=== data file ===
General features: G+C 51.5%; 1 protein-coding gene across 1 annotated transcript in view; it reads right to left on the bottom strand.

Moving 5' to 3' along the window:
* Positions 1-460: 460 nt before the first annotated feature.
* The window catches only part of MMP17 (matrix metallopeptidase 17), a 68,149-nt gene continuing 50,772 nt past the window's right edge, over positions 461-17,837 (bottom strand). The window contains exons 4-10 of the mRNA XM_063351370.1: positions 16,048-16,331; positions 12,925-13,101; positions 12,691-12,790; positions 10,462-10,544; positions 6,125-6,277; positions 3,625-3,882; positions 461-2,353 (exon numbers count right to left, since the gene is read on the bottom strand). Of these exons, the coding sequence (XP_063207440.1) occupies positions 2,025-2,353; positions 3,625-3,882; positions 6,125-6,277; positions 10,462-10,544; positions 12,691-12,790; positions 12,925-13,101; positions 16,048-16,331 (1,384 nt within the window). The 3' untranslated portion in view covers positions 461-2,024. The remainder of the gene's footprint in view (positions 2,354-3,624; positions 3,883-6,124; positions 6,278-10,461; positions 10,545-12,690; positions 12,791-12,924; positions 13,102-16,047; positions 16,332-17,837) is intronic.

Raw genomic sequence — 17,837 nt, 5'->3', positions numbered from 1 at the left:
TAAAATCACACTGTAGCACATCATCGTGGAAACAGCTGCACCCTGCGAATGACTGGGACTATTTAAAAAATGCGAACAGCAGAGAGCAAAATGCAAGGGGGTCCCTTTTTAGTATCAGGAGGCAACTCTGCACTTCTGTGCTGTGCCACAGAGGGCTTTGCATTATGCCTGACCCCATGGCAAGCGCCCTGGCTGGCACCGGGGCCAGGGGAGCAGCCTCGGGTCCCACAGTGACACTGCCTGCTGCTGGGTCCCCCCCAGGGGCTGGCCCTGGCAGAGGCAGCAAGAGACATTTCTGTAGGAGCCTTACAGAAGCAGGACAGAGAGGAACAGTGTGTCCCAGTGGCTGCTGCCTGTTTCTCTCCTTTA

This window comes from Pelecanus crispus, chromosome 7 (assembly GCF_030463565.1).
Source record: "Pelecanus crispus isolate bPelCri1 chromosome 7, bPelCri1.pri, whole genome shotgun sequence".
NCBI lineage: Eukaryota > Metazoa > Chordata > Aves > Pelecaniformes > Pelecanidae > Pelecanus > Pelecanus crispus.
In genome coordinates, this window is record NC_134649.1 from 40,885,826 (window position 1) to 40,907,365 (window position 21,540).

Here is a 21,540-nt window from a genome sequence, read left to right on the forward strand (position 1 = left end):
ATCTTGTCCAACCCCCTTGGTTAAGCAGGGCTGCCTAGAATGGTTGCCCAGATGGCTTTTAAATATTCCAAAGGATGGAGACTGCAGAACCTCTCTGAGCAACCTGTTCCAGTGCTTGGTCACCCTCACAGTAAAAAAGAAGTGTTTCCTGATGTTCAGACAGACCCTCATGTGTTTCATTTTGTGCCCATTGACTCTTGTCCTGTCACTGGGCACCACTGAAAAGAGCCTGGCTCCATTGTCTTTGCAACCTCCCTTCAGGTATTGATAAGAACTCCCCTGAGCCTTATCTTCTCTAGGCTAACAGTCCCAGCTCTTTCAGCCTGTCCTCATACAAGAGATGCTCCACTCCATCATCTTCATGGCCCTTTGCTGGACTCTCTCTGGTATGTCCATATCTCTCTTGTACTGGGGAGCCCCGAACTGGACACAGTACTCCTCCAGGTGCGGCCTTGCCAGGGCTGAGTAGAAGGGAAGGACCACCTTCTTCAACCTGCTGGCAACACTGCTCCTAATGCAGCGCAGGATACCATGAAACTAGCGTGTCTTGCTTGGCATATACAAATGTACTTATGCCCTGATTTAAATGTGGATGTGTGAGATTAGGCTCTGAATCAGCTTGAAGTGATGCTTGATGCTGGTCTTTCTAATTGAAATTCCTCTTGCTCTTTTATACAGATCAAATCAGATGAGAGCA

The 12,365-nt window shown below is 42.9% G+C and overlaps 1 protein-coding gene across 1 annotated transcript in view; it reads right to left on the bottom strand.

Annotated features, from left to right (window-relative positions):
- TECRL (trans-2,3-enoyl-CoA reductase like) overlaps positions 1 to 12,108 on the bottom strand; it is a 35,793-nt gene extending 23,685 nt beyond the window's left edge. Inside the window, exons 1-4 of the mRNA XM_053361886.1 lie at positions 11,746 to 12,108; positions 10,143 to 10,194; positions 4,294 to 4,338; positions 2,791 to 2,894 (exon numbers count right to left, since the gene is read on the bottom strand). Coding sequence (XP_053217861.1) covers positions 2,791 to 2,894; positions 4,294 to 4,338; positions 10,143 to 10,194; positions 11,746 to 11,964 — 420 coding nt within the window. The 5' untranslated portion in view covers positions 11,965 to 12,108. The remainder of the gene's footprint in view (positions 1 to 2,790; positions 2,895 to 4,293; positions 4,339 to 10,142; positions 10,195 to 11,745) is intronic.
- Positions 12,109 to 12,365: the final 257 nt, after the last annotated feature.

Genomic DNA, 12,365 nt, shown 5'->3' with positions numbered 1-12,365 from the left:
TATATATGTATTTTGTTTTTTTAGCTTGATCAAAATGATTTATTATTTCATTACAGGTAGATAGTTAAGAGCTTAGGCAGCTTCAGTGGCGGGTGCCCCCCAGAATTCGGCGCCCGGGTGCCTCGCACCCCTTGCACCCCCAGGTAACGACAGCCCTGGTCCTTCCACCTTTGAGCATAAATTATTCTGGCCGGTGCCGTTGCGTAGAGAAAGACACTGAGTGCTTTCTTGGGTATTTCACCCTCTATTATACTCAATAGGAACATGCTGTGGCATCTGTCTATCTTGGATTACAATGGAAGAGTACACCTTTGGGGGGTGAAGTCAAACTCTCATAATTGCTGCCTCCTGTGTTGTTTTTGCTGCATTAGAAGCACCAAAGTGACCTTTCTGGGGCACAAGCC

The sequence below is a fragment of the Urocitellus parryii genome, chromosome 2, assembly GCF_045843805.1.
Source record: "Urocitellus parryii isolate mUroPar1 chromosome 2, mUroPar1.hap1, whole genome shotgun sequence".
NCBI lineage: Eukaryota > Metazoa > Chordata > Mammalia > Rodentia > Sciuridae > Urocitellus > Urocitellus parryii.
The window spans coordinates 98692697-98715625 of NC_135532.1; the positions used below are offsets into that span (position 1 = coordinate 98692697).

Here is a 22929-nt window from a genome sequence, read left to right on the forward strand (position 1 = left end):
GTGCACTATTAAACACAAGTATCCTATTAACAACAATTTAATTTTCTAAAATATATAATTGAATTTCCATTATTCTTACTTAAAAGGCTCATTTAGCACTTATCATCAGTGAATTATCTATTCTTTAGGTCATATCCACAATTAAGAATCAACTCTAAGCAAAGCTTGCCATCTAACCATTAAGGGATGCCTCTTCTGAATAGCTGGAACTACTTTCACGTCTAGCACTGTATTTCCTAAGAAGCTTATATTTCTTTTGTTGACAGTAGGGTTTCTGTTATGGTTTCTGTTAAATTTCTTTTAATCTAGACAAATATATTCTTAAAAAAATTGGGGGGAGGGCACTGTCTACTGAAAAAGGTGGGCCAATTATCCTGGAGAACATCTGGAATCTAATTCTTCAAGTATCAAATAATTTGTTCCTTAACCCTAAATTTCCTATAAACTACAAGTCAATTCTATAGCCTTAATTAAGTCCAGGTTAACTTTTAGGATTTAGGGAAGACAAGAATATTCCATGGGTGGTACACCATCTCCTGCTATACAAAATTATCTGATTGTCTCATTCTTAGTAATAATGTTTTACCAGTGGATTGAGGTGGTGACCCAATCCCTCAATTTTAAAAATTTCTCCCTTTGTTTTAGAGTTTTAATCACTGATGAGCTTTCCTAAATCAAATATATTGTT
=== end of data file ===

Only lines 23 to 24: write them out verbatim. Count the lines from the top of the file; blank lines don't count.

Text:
Here is a 22929-nt window from a genome sequence, read left to right on the forward strand (position 1 = left end):
GTGCACTATTAAACACAAGTATCCTATTAACAACAATTTAATTTTCTAAAATATATAATTGAATTTCCATTATTCTTACTTAAAAGGCTCATTTAGCACTTATCATCAGTGAATTATCTATTCTTTAGGTCATATCCACAATTAAGAATCAACTCTAAGCAAAGCTTGCCATCTAACCATTAAGGGATGCCTCTTCTGAATAGCTGGAACTACTTTCACGTCTAGCACTGTATTTCCTAAGAAGCTTATATTTCTTTTGTTGACAGTAGGGTTTCTGTTATGGTTTCTGTTAAATTTCTTTTAATCTAGACAAATATATTCTTAAAAAAATTGGGGGGAGGGCACTGTCTACTGAAAAAGGTGGGCCAATTATCCTGGAGAACATCTGGAATCTAATTCTTCAAGTATCAAATAATTTGTTCCTTAACCCTAAATTTCCTATAAACTACAAGTCAATTCTATAGCCTTAATTAAGTCCAGGTTAACTTTTAGGATTTAGGGAAGACAAGAATATTCCATGGGTGGTACACCATCTCCTGCTATACAAAATTATCTGATTGTCTCATTCTTAGTAATAATGTTTTACCAGTGGATTGAGGTGGTGACCCAATCCCTCAATTTTAAAAATTTCTCCCTTTGTTTTAGAGTTTTAATCACTGATGAGCTTTCCTAAATCAAATATATTGTT